In a well-decoupled system, a consumer should know nothing about the producer and only depend on valid messages that the queue delivers to it.
Now that we understand the responsibility of message queues and how they work with message producers and consumers, let's take a look at some of the advantages of using message queues.
- Because producers and consumers are independent components, they can be implemented in different languages.
- By hosting producers and consumers on separate machines and decoupling them, it is easy to scale each side of the message queue separately. You can add more consumers to speed up the rate of processing.
- They bring about asynchronous processing which ensures that, unlike the typical request/response synchronous pattern, producers can carry on with other tasks after making the request and do not have to wait for a response to be received before doing any other work.
- They can be used to implement asynchronous processing in a system that was built to be synchronous.
- Job submission, which is the process by which producers submit messages to the queue, is very fast compared to sending messages directly to the consumer, and therefore producers can quickly make requests and carry on with other tasks.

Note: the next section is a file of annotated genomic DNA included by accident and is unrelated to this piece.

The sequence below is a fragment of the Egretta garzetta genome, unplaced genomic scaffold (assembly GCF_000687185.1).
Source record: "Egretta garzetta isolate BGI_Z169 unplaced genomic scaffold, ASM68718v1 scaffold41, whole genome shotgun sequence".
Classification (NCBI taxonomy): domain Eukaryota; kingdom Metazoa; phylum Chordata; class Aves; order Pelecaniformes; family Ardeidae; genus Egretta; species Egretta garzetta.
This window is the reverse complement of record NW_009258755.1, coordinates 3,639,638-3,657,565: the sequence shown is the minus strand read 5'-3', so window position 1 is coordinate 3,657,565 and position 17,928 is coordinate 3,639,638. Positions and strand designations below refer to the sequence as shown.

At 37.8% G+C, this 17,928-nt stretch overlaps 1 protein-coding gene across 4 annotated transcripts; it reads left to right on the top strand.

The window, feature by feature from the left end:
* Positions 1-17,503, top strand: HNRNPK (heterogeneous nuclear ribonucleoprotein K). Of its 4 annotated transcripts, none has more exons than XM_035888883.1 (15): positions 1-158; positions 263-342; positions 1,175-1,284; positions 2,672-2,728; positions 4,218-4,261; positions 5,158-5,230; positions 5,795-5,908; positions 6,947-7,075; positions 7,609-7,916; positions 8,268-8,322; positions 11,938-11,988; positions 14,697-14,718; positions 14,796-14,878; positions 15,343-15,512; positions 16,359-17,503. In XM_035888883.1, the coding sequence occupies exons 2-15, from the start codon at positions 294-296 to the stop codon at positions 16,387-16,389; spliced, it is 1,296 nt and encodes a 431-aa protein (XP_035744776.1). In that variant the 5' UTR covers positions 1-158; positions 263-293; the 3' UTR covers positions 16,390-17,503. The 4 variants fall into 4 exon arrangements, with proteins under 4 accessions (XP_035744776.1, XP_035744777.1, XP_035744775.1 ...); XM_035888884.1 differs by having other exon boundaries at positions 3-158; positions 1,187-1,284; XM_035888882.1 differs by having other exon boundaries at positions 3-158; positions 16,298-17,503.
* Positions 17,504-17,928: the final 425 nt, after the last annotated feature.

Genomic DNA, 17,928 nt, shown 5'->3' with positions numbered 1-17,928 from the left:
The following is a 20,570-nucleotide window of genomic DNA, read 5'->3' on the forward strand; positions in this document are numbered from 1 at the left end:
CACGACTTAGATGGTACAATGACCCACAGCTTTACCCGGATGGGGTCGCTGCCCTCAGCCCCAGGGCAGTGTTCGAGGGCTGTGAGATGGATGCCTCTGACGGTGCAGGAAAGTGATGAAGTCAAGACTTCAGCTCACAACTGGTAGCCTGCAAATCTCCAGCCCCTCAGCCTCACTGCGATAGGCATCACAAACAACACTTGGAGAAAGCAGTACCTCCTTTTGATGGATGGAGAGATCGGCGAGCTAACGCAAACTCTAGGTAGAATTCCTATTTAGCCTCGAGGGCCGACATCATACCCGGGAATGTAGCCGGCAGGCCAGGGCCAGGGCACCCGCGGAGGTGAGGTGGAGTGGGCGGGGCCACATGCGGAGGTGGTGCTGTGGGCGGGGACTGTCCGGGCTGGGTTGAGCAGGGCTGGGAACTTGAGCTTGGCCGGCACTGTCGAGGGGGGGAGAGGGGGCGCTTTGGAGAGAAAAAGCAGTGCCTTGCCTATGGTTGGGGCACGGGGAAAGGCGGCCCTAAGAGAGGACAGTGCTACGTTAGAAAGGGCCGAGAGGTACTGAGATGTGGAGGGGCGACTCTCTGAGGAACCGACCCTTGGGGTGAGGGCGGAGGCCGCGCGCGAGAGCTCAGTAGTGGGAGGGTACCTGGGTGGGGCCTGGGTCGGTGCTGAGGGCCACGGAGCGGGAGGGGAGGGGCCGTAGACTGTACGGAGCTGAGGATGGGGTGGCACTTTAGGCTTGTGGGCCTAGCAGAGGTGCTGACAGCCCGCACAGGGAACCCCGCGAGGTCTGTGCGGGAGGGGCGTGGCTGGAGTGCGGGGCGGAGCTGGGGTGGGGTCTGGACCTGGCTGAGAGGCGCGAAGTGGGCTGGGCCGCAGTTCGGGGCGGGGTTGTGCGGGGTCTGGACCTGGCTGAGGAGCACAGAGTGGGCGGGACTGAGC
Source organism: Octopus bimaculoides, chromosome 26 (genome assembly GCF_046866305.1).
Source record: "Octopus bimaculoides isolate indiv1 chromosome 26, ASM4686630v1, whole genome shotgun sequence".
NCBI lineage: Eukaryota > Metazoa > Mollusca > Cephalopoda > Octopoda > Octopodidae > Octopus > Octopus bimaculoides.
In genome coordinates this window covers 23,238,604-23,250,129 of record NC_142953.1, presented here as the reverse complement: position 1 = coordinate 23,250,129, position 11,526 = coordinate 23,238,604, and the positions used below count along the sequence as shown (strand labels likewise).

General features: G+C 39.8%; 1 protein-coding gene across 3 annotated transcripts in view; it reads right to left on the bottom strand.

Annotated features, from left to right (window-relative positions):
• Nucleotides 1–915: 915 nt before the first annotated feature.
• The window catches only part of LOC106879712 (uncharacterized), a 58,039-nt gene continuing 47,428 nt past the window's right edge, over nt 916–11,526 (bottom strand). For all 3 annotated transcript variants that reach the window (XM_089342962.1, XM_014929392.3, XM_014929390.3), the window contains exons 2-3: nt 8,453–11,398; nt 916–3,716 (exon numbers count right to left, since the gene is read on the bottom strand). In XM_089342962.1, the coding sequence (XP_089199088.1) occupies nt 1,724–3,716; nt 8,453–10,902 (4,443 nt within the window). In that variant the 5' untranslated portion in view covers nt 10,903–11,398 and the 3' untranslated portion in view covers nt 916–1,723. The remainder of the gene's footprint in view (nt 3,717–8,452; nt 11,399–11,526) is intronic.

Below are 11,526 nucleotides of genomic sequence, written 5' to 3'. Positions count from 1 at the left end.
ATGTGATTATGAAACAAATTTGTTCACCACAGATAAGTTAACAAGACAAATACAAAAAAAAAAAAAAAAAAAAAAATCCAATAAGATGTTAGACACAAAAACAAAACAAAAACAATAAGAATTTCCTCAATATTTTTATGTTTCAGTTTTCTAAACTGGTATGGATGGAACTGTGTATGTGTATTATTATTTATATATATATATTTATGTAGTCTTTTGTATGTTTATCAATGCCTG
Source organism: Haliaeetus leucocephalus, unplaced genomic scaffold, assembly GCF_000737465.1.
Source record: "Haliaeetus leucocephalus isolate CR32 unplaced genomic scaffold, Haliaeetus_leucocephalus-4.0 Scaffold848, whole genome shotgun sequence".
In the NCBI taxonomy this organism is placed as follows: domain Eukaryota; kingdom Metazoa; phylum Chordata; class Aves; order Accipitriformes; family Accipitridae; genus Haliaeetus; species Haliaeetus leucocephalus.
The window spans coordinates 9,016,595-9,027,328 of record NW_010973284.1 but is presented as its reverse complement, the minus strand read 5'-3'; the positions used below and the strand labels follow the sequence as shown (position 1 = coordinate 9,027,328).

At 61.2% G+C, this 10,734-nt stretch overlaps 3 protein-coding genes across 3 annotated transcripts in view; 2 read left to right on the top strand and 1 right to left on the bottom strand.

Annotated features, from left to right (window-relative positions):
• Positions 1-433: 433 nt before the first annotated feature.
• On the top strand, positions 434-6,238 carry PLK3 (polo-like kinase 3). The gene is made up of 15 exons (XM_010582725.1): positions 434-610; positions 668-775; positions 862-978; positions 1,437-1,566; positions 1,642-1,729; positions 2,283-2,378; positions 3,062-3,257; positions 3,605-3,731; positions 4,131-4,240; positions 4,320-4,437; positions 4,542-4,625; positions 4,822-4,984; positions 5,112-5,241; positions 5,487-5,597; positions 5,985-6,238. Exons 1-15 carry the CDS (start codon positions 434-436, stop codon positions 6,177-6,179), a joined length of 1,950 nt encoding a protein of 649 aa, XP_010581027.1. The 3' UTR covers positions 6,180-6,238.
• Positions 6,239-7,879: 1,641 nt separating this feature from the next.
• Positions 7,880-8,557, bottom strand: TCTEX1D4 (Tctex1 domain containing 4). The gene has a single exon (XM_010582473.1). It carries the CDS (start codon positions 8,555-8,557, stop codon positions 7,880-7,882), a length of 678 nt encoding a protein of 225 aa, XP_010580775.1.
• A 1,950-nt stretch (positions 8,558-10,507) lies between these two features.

- Because of the scheduled delivery of messages to consumers, message queues help even out traffic spikes, making sure that consumers are not overloaded when there is a sudden increase in requests.
- With the decoupled nature of producers and consumers, failure at one end does not affect the other. If producers are down, consumers can keep consuming and processing messages from the queue. If consumers are down, producers can keep adding requests to the queue until consumers are back up and running.
So how do we implement a message queue and take advantage of its benefits? One thing to note is that decoupling of systems with message queues increases the complexity of the system's architecture, so that's one trade-off you will need to consider.
One major advantage to the implementation task is that there are open source frameworks and services out there that can help reduce the burden of setting up message queues.
Frameworks are used when complete control of the queue setup is required and the expertise is available to get it up and running. However, if you want some hand-holding and want to set up message queues quickly, it's advisable to go for the third-party services which might come at an extra cost.
Some of these frameworks and third-party services are listed below.
In this post, we have taken a high-level look at message queues without worrying so much about the implementation details. Message queues are a very important part of modern software and systems architectures, as they help introduce asynchronous processing between different layers and components in the architecture, and today can be found in almost every scalable architecture.
To learn more about the internal workings of message queues, checkout our article Message Queues : A deep dive.